Most people teaching you Creole usually start you off with Sa k pase? N ap boule, meaning: How are you? I am doing great. That’s cool, but there is no logical progression from there. You are pretty much stuck with learning random words and expressions and you quickly lose interest. The reason being that up to now, no one has taught of using English to teach Kreyòl. I stumbled upon that possibility of using one language to teach another while doing research about Kreyòl that has become a passion of mine. I found out that there is a very large number of words that are written the same way in the two languages. This is not me tweaking the Kreyòl spelling to make it match English; all the words used in this book are correctly spelled in their respective language as they should be. The similarity in spelling in the two languages is real; due to that similarity, you truly already know most of the Kreyòl words used in this article. You only need to learn to pronounce them differently than you do in English. The blog post on phonetics covers that. And you also need to be able to remember their meaning; that is covered below.
As someone who is fluent in four different languages and knows a few words in at least twenty others, for years, I have used a technique that has served me right and I am about to share it for the first time. It’s an awesome tip that will be beneficial, not just for Kreyòl but also if you choose to learn any other languages. I call this technique R2R, which stands for Relate to Remember. The logic is if you can relate to something you can easily remember it. Here is how it works; whenever I am taught a new word in a foreign language, I relate what I hear to something or a word or expression in Kreyòl that reminds me of what I hear from the person teaching me. Since you are reading this, and you are not actually hearing me speech, you want to check out my post on phonetics and also download my Quick Start Guide bookmark to learn the Kreyòl, which is also very similar to English. Let me illustrate with a couple of examples.
Al is the abbreviated form of Ale, which means to go. Well, what do you know, Al is a male first name and Ale is a type of beer. Using the R2R technique, the relationship I would create in my mind to remember how to say to go is simply to think of somebody named Al and to think of that particular type of beer. I could even take it one step further and create the following relationship: “Whenever I drink Ale, don’t let me go anywhere”
Let’s take a look at dan, which means tooth or teeth. Again, I would think of a man named Dan that I know or have read about to remember the meaning. And if, by luck, the Dan I know has something particular about his teeth, then I am golden.
A third example is pile, which means to step on. My relationship there is to make a mental note of not wanting to step on a pile of something. That is my favorite example of all because the two words are so close to each other in the sentence.
Let’s do one more example: The word kite means to leave to let go. In this case I would think to myself, what do you do with a kite? You release it; you let it go up in the air.
For good measure, let’s do one last one: lèt, pronounced let, means letter. My relationship in this case is: the word lèt has 3 letters and the first 3 letters of the word letter means letter in Kreyòl; I just need to remember the funny looking accent on the e. And if I replace the è with an ò, I get lòt, which means other. I get two for the price of one, by creating one relationship and replacing one letter, I remember the meaning of another familiar word.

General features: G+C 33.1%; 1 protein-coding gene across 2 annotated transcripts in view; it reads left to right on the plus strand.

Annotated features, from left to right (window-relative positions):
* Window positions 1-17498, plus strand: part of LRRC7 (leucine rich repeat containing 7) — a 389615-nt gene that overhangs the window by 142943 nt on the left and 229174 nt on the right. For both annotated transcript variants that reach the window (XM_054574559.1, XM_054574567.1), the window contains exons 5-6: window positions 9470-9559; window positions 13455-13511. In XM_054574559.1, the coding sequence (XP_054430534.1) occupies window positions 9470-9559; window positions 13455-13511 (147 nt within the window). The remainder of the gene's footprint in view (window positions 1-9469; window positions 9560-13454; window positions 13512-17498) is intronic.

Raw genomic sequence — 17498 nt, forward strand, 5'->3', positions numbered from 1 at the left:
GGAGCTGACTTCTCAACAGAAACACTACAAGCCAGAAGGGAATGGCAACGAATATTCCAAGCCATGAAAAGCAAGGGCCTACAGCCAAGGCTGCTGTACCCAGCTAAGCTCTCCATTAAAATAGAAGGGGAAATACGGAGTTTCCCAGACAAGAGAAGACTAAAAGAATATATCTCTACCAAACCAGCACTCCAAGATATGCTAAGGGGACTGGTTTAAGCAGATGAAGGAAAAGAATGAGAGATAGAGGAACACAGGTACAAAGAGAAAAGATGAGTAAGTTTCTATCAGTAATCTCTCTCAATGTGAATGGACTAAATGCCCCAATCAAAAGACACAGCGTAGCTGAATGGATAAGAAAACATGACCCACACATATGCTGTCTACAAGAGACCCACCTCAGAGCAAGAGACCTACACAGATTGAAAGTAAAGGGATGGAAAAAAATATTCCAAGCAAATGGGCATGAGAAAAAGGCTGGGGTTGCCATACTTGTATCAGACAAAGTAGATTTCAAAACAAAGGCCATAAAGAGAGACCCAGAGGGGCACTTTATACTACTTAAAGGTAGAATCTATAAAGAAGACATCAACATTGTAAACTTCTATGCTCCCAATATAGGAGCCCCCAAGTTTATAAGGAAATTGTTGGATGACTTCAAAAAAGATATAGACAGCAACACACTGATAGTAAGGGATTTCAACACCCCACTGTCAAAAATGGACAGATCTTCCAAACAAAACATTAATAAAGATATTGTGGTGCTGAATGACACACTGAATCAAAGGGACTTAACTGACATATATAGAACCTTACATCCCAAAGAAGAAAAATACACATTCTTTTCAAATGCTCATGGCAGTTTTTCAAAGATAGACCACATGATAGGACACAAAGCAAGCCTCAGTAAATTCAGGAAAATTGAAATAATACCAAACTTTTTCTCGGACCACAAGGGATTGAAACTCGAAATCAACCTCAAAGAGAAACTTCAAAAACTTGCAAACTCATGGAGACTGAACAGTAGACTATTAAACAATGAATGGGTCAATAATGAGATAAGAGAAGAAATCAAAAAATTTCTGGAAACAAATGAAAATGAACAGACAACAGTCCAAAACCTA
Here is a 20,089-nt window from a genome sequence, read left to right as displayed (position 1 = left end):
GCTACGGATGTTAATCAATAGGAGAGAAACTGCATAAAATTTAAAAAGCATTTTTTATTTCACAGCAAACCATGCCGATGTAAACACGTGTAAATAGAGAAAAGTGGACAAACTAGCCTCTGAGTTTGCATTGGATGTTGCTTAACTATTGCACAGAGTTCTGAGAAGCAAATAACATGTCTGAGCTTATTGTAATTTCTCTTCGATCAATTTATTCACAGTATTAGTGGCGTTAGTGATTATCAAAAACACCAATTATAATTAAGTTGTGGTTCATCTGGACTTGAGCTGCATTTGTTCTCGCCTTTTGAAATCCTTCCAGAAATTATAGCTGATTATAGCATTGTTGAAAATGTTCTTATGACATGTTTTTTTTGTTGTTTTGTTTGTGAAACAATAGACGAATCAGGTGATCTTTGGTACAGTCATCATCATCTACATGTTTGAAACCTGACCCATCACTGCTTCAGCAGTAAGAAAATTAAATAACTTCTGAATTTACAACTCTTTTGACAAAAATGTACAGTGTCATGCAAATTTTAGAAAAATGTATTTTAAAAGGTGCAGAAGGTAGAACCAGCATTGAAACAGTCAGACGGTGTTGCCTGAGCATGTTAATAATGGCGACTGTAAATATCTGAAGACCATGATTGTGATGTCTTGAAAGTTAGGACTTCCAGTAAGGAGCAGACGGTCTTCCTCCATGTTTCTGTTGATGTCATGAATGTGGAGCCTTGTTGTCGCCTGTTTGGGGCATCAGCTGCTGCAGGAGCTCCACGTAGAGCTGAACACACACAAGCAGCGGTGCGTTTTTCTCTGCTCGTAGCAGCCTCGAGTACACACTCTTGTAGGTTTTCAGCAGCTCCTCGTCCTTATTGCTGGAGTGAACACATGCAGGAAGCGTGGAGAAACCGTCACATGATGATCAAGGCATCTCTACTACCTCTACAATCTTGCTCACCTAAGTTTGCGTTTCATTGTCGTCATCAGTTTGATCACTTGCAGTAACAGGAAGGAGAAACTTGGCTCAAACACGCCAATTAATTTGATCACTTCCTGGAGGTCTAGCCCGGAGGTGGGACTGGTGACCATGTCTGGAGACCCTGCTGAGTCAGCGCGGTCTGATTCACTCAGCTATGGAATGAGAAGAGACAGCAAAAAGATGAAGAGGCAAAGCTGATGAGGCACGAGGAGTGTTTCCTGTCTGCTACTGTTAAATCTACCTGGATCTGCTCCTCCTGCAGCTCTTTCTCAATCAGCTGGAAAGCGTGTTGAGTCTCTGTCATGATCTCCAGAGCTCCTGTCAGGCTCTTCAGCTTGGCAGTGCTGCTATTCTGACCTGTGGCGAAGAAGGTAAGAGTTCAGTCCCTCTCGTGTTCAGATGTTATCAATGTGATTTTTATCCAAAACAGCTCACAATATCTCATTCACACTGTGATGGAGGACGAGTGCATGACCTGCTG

By the way lèt has a second meaning: milk.
You get the point; you can pretty much relate any words with something that help you remember them. I believe it’s best that you come up with your own relationships because at the end of the day, you will need to remember them. If you use the relationships I create, it will be harder for you to memorize. How cool is that? You are learning a new language, using English words that you only need to learn to pronounce in the language you are learning and you apply R2R to remember what those the meaning. It does not get any better than that. What do you think? Is it really as easy as I believe?
Below are some additional Kreyòl words; remember I did say Kreyòl. The most difficult part is already taken care of since you already know these words. Practice pronunciation and use R2R and you are good to go. Keep in mind this list is only a sample; there are many more, which you will see later.
a: the admire: to admire adore: to adore an:the ant: between al or ale: to go
ba: to give ban: to give or bench bank: bank bare: to block bay: to give dan: tooth
do: back don: gift fin or fini: finish foul: crowd gate: spoil kit: either
kite: to let go match: match men: hand or but or here is met or mete: to put
mèt: can or owner or master niche: to lick on: a pale: to speak pen: bread
plan: plan plane: to impound plant: plant plat: plate retire: to remove
rive: to arrive site: to recite tire: to pull or to fire a gun van: wind
vini pronounced Vinny: to arrive or to come (short form vin)
won: round wont: ashamed
tou: too, not an English word but an interesting case; same pronunciation and same meaning
And now some sentences to practice after setting up your own R2R. See pronouns and articles: A, An, L, La, Lan, Li, M, Mwen, Yo, W. I leave it up to you to translate the sentences below in the comments.
Dan an fin gate
Yo mèt al pale
Ou mèt ale
L ale kite m
Ban m men w
Li vini tou
Yo ba l plant la
Men bank la
Met plant la
Yo ban m on pen gate
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Legend: words with same exact spelling an meaning – Interesting similarities in meaning and pronunciation